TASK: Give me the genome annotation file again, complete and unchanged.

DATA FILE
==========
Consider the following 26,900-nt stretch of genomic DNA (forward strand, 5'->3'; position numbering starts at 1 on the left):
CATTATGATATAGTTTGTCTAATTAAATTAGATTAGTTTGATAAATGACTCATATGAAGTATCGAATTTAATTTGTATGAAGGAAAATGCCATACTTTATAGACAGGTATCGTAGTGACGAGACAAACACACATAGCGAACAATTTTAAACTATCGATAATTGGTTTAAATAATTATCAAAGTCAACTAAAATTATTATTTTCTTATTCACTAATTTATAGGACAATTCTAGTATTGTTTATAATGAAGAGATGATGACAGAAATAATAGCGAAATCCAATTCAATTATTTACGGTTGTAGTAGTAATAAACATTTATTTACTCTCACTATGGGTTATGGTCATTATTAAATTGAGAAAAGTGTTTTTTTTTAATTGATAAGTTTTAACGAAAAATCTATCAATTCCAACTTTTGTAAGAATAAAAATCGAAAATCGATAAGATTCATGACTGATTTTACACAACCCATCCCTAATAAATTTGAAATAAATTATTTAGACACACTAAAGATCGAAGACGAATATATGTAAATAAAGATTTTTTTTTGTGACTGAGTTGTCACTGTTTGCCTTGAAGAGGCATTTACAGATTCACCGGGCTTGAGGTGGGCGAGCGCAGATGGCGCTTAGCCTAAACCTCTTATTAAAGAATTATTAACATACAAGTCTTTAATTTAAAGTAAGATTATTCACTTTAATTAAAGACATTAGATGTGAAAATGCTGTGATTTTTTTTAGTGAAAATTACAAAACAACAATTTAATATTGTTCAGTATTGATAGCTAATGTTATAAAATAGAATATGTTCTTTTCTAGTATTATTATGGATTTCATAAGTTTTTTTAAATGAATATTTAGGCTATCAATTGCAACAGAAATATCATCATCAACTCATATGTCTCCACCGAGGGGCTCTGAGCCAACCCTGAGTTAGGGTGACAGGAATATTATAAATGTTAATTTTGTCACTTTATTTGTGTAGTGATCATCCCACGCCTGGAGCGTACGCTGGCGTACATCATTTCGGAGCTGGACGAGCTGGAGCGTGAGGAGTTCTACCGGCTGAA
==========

Consider the following 26,900-nt stretch of genomic DNA (forward strand, 5'->3'; position numbering starts at 1 on the left):
CATTATGATATAGTTTGTCTAATTAAATTAGATTAGTTTGATAAATGACTCATATGAAGTATCGAATTTAATTTGTATGAAGGAAAATGCCATACTTTATAGACAGGTATCGTAGTGACGAGACAAACACACATAGCGAACAATTTTAAACTATCGATAATTGGTTTAAATAATTATCAAAGTCAACTAAAATTATTATTTTCTTATTCACTAATTTATAGGACAATTCTAGTATTGTTTATAATGAAGAGATGATGACAGAAATAATAGCGAAATCCAATTCAATTATTTACGGTTGTAGTAGTAATAAACATTTATTTACTCTCACTATGGGTTATGGTCATTATTAAATTGAGAAAAGTGTTTTTTTTTAATTGATAAGTTTTAACGAAAAATCTATCAATTCCAACTTTTGTAAGAATAAAAATCGAAAATCGATAAGATTCATGACTGATTTTACACAACCCATCCCTAATAAATTTGAAATAAATTATTTAGACACACTAAAGATCGAAGACGAATATATGTAAATAAAGATTTTTTTTTGTGACTGAGTTGTCACTGTTTGCCTTGAAGAGGCATTTACAGATTCACCGGGCTTGAGGTGGGCGAGCGCAGATGGCGCTTAGCCTAAACCTCTTATTAAAGAATTATTAACATACAAGTCTTTAATTTAAAGTAAGATTATTCACTTTAATTAAAGACATTAGATGTGAAAATGCTGTGATTTTTTTTAGTGAAAATTACAAAACAACAATTTAATATTGTTCAGTATTGATAGCTAATGTTATAAAATAGAATATGTTCTTTTCTAGTATTATTATGGATTTCATAAGTTTTTTTAAATGAATATTTAGGCTATCAATTGCAACAGAAATATCATCATCAACTCATATGTCTCCACCGAGGGGCTCTGAGCCAACCCTGAGTTAGGGTGACAGGAATATTATAAATGTTAATTTTGTCACTTTATTTGTGTAGTGATCATCCCACGCCTGGAGCGTACGCTGGCGTACATCATTTCGGAGCTGGACGAGCTGGAGCGTGAGGAGTTCTACCGGCTGAA